--- Oh! What A Lovely War! ---

War had become a way of life. Because of my stepfather, 48 Hook was often filled with young Canadian servicemen. One of them cut the winged trademark off a Sweet Caporal cigarette packet and pinned it on me. He dubbed me Sergeant Pilot. Shortly thereafter, he gave me another so that pinned together I had two wings and was raised to the rank of Pilot Officer. By Wars end in my mind I was a "WingCo" (Wing Commander). The soldier who helped launch my fantasy military career was in the Second Canadian Division. He was on the Dieppe Raid in August 1942 . I never saw him again. I heard recently that fewer than 1000 Canadian veterans of WW2 remain alive. There were so many of them who either lost their lives or were permanently scarred from the their experiences in the war. Poppies on Remembrance Day do not suffice nor does John McRae's, In Flander's Fields. War is barbaric and cannot be glorified in any way. But, there I was a child caught up in it as were millions of others young and old throughout the world. The untold suffering of most far exceeded anything I experienced and sadly often went largely unnoticed.

Life went on: mundane, day to day stuff and spontaneous simple things continued despite the war and the raids. We acquired three cats for pets. These cats reflected Sybil's chosen heros of the time. Of course there was Churchill known colloquially as "Churchilchity Brom Brickdadish Brownge" His partner was Eisenhower, "Ikey Penikey Peneisenhower" their Russian counterpart was simply Timeshenko. Somehow, there was no mention of the enemy and no room for Allied leaders such as Roosevelt and Stalin. My mother loved nonsense sobriquets attached to pets. She named the parrot we met in Blackburn in a residential hotel where we ran to hide from the bombs, "Arcoo" and spent hours teaching him to whistle a tune. He was a quick study but he never got the last note right. I can still whistle that tune today as mummy did and I can still finish as Arcoo did on the wrong note.

On Sundays, the family still gathered and I still had massive servings of boiled cabbage. After dinner we played Whiskey Poker. I was allowed to join when I was 8, being staked to some funds by Uncle Wally. The adults let me win and I quickly became an insufferable pain in the ass. Wally stopped my ascent to gambling glory by winning steadily and bankrupting the eight year-old wunderkind. This unpleasant result devastated me and cured me of the desire to gamble for life. Frank remained a tyrant. Michael Gay and I found a cauldron of tar being used by a road crew and decided to paint my peddle car, probably a present from my father Keith Kimber, with it. We used the mop in the cauldron and the results were horrible. When Frank saw what we had done, he took an axe to the car to teach me a lesson. He was enraged and apoplectic. I was devastated. Though it was never the same, it was Jim Allan my stepfather who repaired the car for me.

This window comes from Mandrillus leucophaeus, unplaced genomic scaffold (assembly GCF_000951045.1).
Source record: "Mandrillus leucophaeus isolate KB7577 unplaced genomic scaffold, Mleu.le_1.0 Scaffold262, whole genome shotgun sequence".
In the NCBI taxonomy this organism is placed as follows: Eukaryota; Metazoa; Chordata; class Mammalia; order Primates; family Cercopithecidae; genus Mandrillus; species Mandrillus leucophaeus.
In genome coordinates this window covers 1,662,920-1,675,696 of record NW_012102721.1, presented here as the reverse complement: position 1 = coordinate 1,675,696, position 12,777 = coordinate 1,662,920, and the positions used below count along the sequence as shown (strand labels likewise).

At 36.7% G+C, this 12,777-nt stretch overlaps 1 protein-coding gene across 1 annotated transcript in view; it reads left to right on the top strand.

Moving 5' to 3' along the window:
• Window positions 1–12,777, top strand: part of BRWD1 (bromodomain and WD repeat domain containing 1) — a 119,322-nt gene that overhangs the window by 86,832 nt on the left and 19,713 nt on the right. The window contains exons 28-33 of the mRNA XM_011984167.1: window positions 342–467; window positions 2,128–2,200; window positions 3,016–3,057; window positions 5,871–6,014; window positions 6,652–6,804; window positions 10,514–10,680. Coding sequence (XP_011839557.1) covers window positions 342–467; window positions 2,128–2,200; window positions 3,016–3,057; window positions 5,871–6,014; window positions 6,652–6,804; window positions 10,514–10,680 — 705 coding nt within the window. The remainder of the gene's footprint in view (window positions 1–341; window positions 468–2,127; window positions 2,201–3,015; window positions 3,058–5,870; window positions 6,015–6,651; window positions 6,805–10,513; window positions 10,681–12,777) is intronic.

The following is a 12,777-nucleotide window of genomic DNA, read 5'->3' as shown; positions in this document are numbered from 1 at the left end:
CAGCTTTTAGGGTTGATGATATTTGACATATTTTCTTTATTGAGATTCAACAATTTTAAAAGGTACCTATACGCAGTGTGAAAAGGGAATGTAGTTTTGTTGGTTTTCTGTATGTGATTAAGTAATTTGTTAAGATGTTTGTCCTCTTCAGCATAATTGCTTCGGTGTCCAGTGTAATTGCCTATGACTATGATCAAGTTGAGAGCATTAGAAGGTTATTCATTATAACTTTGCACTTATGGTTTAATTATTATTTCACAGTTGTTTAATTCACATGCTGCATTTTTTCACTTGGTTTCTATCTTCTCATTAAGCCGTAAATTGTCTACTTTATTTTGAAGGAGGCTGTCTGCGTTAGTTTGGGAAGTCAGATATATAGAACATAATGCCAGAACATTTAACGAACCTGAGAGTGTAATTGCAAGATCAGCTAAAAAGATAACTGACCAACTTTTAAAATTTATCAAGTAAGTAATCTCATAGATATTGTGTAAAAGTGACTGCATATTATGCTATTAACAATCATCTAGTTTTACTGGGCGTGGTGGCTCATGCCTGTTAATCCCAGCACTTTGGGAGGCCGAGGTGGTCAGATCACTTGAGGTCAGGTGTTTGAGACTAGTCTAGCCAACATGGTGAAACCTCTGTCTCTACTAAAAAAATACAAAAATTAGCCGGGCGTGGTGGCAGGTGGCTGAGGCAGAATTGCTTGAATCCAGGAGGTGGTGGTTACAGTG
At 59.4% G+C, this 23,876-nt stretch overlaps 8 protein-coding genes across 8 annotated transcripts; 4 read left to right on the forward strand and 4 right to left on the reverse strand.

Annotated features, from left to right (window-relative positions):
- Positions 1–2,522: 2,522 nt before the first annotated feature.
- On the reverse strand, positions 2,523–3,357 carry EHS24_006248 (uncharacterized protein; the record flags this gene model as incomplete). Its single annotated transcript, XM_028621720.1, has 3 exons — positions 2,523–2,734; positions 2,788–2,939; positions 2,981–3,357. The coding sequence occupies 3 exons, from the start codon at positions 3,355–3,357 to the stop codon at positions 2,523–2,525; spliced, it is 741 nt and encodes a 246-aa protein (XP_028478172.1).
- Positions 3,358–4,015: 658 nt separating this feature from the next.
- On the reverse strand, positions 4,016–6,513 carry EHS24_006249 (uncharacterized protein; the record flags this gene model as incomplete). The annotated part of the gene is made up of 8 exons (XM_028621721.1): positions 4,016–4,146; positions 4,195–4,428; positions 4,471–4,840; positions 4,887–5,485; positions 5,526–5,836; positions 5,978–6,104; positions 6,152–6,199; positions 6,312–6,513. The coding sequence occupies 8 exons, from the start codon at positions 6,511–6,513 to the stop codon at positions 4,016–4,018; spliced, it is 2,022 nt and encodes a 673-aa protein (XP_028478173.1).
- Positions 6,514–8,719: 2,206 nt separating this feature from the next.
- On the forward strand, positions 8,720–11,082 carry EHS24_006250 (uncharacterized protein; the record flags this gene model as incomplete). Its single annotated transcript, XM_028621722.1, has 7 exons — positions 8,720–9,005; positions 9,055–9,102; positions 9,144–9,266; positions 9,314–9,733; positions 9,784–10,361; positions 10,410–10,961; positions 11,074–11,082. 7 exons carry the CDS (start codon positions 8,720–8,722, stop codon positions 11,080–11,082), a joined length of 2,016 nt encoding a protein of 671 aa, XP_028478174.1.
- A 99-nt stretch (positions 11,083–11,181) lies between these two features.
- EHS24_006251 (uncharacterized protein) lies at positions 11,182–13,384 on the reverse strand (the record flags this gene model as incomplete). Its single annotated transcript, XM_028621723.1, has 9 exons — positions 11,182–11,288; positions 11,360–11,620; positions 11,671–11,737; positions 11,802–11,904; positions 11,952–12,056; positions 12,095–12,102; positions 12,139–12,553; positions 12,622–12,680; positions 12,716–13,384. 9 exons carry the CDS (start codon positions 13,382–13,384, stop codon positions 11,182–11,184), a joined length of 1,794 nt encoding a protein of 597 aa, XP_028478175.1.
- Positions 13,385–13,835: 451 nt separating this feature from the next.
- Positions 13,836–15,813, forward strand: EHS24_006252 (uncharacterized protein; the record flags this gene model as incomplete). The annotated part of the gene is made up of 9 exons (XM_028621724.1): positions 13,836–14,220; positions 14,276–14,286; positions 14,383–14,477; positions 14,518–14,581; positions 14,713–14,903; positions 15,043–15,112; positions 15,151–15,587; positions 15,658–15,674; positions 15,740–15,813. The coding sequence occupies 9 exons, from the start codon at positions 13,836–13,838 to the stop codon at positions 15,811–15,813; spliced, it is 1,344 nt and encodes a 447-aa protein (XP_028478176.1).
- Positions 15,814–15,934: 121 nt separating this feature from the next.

I didn't like Jim but Frank despised him because Jim stood up to him. This suited my mother and grandmother as they used Jim as a threat to the tyrant Frank. Though, Jim didn't know it my mother was into her forties. He wanted children of his own and Sybil got pregnant and miscarried. Then she got pregnant again. In spite of her history and condition Frank insisted that Sybil hang the heavy blackout curtains in the sitting room every night. One night she twisted herself and felt faint. Jim came home and in spite of a possible raid The three of us went on foot to the cinema. My mother was ill there and we had to hurry home. I was shipped off to bed. I was terrified about my mother. Especially when she came into the room and Granny Fiddler had her stand in a large basin to catch the blood. Jim had called Dr. Merchant who came immediately. Then all hell broke loose. Frank denied Merchant, a man of colour, entry and screamed that no man of colour would ever lay a hand upon his daughter. Jim intervened by simply telling Frank to get out of the way or he would kill him. Jim meant it. Merchant laid my mother on the bed and used his hands in a super human effort to stem the bleeding. She had miscarried again because of the her age and the blackout curtains. Dr. Merchant saved Sybil's life that night. Her father would have let her die rather than let a coloured man touch her.